The Standing Strong for Our Precious Water Art Exhibit and Concert Benefit for Standing Rock took place this past Friday at AICHO Galleries and was an amazing success. 400+ people showed up, raising a preliminary estimate of above $7,000 for Standing Rock water protectors and Honor the Earth (and that number continues to rise as more artwork is purchased over the course of the next month). The evening featured artwork by roughly 100 different visual artists, with musical performances by Annie Humphrey, Keith Secola, Jamie Labrador, #theindianheadband, Oshkii Giizhik Singers, Jake Vainio, and Richie Townsend.
This event is a forum for conversation about police and community interactions in the city of Duluth. Duluth Mayor Emily Larson, Duluth Police Chief Mike Tusken, Jeremy Nevilles-Sorrell (Mending the Sacred Hoop), and Civil Rights Activist Kym Young will kick off the event with brief statements. We invite UMD students, faculty and staff to share their experiences about police encounters with our guests. Our goal is to generate action steps to keep police/community relations healthy and proactive.
Here’s a bit of what you’ll find in this week’s PDD Calendar:
August is ending, and many ongoing summer events are winding down. The Hermantown and Downtown farmers’ markets are closing up shop in the upcoming weeks, the last Doggy Happy Hour at the Fitger’s Brewery complex happens on Tuesday, the Shark-Watching Society meets for the final time in 2016 and Teague Alexy performs during the last installment of the Chester Creek Concert Series.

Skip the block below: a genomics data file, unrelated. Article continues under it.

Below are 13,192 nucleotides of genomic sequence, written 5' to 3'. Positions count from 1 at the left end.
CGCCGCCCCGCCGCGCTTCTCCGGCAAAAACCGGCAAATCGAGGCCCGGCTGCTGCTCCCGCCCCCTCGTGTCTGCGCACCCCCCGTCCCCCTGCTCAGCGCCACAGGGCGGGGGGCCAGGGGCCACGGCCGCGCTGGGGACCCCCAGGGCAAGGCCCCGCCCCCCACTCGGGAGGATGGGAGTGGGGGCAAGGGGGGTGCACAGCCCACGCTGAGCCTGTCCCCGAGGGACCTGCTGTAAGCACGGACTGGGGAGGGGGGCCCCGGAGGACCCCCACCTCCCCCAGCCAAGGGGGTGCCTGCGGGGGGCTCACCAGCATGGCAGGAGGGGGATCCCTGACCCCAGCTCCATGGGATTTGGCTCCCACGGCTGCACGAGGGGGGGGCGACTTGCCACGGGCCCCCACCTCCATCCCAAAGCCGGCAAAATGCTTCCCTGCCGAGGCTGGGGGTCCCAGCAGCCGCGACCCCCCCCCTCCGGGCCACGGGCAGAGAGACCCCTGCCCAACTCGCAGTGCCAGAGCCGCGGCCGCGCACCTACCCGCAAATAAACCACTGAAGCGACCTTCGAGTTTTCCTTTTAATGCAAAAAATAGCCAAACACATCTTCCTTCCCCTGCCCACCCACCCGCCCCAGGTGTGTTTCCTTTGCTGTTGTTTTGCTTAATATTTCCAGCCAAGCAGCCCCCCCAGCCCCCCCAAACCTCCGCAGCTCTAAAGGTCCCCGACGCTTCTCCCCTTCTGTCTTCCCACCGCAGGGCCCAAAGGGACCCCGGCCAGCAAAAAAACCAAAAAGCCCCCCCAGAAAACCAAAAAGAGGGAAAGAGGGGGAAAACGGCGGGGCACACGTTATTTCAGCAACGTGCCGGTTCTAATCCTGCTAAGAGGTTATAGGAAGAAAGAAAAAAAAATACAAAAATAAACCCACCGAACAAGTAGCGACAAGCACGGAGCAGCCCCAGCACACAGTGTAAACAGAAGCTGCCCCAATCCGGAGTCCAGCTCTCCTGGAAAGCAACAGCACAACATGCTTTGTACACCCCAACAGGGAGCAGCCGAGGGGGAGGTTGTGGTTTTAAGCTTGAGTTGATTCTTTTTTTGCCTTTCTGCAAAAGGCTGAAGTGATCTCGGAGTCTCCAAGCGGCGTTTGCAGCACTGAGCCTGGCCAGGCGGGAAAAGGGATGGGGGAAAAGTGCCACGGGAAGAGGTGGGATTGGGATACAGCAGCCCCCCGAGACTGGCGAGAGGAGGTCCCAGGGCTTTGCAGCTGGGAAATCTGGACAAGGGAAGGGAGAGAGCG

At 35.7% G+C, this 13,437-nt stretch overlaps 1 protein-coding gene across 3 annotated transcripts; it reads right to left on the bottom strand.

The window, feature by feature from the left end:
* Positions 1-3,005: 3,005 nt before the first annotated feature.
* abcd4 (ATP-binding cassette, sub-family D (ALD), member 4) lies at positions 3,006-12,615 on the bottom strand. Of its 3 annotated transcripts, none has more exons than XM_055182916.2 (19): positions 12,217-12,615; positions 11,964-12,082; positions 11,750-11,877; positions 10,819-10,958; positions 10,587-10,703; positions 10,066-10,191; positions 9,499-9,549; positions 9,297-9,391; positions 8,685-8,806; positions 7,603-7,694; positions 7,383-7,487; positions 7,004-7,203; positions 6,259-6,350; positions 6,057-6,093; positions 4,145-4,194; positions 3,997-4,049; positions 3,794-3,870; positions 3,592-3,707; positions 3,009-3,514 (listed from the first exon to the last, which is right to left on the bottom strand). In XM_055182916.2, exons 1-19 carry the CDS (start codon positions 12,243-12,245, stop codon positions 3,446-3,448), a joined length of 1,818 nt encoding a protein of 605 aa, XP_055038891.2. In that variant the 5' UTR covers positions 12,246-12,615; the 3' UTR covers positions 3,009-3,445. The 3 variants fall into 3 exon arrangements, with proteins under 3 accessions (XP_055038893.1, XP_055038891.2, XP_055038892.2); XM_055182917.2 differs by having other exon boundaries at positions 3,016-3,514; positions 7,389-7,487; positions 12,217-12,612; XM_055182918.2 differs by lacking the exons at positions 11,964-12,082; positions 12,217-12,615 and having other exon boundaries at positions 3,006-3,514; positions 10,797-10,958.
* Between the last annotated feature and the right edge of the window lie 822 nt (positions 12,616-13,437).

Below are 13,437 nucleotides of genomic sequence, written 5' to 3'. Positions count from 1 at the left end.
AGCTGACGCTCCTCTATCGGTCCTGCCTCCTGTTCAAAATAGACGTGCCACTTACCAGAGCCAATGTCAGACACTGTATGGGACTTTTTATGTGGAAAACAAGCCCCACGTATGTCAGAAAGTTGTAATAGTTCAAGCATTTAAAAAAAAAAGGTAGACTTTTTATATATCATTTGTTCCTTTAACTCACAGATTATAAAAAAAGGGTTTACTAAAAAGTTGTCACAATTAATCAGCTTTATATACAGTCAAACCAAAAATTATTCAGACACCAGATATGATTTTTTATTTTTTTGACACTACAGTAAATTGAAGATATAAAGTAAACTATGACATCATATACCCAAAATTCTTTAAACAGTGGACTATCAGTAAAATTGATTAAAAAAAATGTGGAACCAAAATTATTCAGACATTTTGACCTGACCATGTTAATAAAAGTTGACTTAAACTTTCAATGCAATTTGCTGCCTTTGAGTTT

According to McTavish, “artists have been leveraging this space to explore new forms.” But the workshop is not only of value for creativity — McTavish believes using these tools will grow economic opportunity. “These technologies are of high value in the today’s market. In other regions of the country, coding classes provide artists with creative tools and career opportunities.”
Juror Ivy Vainio asked the crowd (as more shuffled in) to raise a hand if this was the first time they’d been a part of an exhibit. Photo by Ivy Vainio.
It’s been a few weeks since the opening of the Let’s See What You See Duluth photography exhibit, and already it’s time for the photos to come down from the wall and for the American Indian Community Housing Organization to start planning its next function. The exhibit was a huge success, garnering hundreds of cellphone photo submissions and attracting over 200 people in a line that extended out onto the sidewalk and down the street shortly after 6 p.m.